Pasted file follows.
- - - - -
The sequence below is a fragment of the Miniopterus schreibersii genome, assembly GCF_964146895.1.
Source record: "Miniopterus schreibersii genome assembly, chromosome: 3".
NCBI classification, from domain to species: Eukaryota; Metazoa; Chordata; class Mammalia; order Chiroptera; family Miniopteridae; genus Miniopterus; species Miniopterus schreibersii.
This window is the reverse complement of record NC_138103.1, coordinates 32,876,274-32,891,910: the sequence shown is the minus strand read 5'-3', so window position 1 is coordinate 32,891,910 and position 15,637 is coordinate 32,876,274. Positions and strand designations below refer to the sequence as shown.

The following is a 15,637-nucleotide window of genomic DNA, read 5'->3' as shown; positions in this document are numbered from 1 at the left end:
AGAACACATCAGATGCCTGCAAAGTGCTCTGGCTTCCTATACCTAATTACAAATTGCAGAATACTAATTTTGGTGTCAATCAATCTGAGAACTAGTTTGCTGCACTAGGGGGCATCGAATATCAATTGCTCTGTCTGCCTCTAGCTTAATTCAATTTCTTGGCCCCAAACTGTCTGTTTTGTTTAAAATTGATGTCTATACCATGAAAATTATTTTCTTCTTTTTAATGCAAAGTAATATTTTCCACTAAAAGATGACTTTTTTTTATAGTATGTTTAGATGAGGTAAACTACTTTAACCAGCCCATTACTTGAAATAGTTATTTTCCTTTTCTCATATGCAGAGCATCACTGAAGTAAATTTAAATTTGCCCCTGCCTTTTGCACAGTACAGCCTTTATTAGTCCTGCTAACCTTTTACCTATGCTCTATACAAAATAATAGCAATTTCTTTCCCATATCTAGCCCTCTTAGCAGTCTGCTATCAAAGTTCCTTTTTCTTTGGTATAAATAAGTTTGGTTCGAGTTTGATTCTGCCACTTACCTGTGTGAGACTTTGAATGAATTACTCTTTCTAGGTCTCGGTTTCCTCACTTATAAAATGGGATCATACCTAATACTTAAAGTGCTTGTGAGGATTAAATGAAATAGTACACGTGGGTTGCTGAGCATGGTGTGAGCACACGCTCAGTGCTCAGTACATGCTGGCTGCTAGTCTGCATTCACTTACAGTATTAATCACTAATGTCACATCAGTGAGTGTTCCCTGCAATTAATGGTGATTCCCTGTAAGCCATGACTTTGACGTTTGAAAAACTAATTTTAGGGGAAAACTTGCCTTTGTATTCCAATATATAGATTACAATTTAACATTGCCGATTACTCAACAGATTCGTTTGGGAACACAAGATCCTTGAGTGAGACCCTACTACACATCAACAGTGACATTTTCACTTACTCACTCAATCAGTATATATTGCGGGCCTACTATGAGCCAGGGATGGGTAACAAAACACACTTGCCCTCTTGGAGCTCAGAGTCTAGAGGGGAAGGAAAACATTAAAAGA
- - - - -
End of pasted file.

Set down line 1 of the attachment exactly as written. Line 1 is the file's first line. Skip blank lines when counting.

The sequence below is a fragment of the Miniopterus schreibersii genome, assembly GCF_964146895.1.